As part of WLRN's Remix the News Challenge: Sun Life Stadium Edition, we're asking people (both expert and amateur) to help us hear what the stadium renovations debate sounds like to them.
Most recently, we worked with composer and sound artist Gustavo Matamoros. Born in Venezuela, Matamoros now lives in Miami and runs the annual Subtropics experimental music and sound art festival in Miami.
We had Matamoros take a listen to about 40-minutes of curated audio from press conferences, commission meetings and committee meetings that, quite frankly, was pretty boring. Matamoros then hacked that down to one minute and thirty seconds of Dolphins renovations debate that we're 99.9% sure you've never heard before (and certainly never before like this).
Matamoros wrote this about the sound art piece he created:
in speech, words are sound symbols combined to communicate ideas. the ear hears the word sounds while the mind focuses on decoding the message contained in those sounds. but words themselves and vocal sounds in between words also contain nonverbal information. they can speak about the mental and emotional state of the speaker. by editing out most meaningful words from interviews and speeches by characters in the Sun Life Stadium debate — with the exception of words referring to geography — the following piece seeks to help the mind focus its attention, not on literal information, but on the otherwise subliminal sound signature of each speaker, in the hopes this may reveal useful information about the intent beneath the spoken words.
We asked Matamoros to tell us more about his interpretation of the Sun Life Stadium audio:
Kenny Malone: One thing that we probably would never do (on the radio) that we hear in your piece is have people repeating the same words over and over again... You would say there’s a value in hearing someone say “Miami-Dade County” over and over.
Gustavo Matamoros: Well, you know, it’s like the difference between speech and music. You know, why do we listen to music? I think the kind of information we take from the experience of music is related to that experience of listening between words. Except, you know, you have the song. And the song is basically music that’s intended to accompany words, which themselves carry meaning and sometimes we listen to the meaning of the words. But I remember growing up in Venezuela and listening a lot of American music and not knowing what the words meant and I learned to listen to words as sounds rather than as language.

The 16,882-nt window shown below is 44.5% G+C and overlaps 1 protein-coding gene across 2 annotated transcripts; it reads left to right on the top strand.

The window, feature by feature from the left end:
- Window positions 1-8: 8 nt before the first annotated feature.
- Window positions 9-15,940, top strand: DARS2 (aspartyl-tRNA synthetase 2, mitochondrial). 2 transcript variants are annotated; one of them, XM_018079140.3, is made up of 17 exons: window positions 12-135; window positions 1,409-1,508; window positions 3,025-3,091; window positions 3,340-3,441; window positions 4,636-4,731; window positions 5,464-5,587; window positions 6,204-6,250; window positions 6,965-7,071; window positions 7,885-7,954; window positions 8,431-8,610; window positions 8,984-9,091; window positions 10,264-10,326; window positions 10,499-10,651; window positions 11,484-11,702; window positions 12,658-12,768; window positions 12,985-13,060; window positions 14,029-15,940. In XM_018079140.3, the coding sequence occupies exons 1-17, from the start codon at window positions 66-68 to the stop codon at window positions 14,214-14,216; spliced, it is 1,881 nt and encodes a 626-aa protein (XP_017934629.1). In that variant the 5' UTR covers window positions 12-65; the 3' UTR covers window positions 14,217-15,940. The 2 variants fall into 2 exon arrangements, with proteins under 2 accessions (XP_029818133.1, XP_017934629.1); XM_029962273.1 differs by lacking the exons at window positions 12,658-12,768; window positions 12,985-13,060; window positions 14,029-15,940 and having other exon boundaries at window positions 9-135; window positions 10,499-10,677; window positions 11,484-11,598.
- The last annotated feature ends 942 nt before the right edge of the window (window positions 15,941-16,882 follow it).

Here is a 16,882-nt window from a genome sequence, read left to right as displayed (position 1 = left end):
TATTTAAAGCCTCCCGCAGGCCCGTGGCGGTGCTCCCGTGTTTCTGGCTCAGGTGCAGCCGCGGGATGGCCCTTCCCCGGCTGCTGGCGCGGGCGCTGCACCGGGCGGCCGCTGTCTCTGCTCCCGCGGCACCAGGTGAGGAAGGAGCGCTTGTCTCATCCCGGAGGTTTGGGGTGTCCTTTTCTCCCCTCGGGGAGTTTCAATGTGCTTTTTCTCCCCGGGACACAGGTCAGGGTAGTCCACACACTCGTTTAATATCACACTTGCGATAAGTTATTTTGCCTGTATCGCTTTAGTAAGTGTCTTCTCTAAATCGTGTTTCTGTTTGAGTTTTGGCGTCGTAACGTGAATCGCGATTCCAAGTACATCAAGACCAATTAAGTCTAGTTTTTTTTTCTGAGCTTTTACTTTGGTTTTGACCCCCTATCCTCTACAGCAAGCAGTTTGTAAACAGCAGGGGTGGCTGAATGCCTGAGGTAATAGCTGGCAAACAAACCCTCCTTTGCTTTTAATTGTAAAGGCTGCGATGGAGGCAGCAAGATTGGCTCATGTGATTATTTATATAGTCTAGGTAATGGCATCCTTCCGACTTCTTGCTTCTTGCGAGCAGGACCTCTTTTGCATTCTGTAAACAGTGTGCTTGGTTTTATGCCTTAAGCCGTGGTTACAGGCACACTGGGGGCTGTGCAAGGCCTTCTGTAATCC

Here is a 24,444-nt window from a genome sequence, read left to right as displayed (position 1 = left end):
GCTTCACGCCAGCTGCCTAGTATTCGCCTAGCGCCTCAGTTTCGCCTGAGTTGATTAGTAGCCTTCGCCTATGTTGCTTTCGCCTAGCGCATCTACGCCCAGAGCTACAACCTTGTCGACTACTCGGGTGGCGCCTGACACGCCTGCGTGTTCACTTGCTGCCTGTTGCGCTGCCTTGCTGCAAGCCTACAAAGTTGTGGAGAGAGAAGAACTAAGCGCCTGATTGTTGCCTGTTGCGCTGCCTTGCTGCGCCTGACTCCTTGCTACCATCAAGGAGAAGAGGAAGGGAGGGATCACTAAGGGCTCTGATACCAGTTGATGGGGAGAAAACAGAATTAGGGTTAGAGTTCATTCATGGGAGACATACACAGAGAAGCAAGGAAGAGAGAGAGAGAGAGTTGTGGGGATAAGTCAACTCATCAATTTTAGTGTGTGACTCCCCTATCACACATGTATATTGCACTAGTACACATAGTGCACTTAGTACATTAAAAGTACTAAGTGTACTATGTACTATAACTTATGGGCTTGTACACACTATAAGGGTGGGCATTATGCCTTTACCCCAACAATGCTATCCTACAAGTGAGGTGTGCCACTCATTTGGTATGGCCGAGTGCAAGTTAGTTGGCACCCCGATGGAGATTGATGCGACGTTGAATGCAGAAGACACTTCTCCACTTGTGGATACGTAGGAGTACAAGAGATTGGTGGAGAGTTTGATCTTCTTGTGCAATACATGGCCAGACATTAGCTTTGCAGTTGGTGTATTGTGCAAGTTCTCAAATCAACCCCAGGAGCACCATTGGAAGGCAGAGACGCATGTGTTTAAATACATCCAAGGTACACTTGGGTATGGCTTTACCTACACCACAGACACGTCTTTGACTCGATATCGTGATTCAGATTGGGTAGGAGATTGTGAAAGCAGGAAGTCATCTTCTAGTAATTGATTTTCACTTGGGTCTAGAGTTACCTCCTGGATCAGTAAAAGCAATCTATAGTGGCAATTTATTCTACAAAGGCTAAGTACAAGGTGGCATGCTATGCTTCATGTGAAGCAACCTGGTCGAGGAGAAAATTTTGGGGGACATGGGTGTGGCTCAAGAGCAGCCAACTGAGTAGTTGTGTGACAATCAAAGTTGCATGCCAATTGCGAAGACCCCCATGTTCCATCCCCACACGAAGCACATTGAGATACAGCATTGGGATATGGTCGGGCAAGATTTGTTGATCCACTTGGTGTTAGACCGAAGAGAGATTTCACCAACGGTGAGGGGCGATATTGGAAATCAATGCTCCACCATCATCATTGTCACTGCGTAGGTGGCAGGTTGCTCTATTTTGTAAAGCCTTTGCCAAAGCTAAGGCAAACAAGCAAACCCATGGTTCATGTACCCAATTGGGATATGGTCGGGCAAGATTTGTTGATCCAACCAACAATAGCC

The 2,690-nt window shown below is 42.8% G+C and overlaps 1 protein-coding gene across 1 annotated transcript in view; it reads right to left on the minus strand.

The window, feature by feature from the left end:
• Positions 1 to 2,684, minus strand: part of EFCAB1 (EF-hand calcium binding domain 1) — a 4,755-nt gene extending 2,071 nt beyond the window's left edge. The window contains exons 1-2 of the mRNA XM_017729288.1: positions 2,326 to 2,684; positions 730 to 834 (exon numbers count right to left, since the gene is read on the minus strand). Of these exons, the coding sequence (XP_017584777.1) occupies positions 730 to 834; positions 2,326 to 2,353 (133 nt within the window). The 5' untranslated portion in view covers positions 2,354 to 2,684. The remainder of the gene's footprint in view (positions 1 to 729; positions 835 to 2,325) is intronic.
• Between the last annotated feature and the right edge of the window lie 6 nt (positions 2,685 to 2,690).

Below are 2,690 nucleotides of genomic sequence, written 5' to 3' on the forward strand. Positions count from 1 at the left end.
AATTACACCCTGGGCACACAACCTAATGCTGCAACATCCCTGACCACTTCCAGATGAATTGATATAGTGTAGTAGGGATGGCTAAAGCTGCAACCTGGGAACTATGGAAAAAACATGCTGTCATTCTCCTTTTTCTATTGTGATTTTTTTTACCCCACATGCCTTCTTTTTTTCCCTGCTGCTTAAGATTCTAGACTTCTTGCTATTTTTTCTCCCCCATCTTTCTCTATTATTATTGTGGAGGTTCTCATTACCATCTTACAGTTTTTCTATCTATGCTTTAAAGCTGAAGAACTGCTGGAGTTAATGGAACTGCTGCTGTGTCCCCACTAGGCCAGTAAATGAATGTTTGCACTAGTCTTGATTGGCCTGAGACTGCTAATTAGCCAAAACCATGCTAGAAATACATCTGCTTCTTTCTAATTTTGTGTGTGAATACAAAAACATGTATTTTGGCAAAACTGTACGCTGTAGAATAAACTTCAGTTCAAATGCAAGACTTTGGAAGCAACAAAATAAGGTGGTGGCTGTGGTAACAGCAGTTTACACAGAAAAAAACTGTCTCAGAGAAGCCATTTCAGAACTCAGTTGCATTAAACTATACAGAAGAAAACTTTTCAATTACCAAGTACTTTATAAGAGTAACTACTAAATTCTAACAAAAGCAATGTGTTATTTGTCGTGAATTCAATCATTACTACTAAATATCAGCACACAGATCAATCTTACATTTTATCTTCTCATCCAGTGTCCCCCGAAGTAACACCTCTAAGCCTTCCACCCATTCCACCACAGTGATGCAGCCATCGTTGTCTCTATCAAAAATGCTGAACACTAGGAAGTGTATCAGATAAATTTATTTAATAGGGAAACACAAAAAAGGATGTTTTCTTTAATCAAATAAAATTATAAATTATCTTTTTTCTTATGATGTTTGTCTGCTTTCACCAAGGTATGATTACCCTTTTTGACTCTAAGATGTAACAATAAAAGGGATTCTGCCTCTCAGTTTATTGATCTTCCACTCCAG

Malone: When you first listened to the raw sound, did you think it was interesting that locations were being used so frequently?
Matamoros: Well, yeah. I mean that’s, in a way, why I picked that as the unifying factor between interviews. The whole thing is about geography really. I mean, it’s about sports, but it’s about a specific thing that's connected to this area. The real reason I used the words is because they were kind of generic words and they were also words that we can say, ‘OK. It’s Miami. That’s Miami...” And already get it and concentrate on the sounds themselves. But no question that there’s so much information in those words. By stripping the words from what gave meaning to those words, then you hear in the words themselves certain kinds of intensity, pacing and obviously there’s certain frequency changes in the way people pronounce the words. We sort of sing words.
Malone: For a listener who’s not well versed in sound art, what would have them listen for? What would you tell them to prepare them for this?
Matamoros: Well, actually in this case it is all there. (Laughs) I’ve done the work for the listener. In other words, I’ve stripped out the parts that I think should be left out. And then I’ve just left in what should be heard in order to get a sensation from the sounds about, you know, it’s the kind of information that we subconsciously listen to. And I think it becomes part of the mix when we hear somebody speak. Or I think sometimes, you know, we just pay so much attention to the content of the words... It’s hard for people to make up their own minds about things. And I think that in the kind of work that I do I try to organize ways that may make it easier for people to connect directly with something.
If you're interested in participating in our Remix the News Challenge, the deadline is Wednesday, April 24. Everything you need to enter is located here. If you need a little more inspiration, you can also hear the stadium debate reimagined as a movie trailer.
More information on the Subtropics festival here.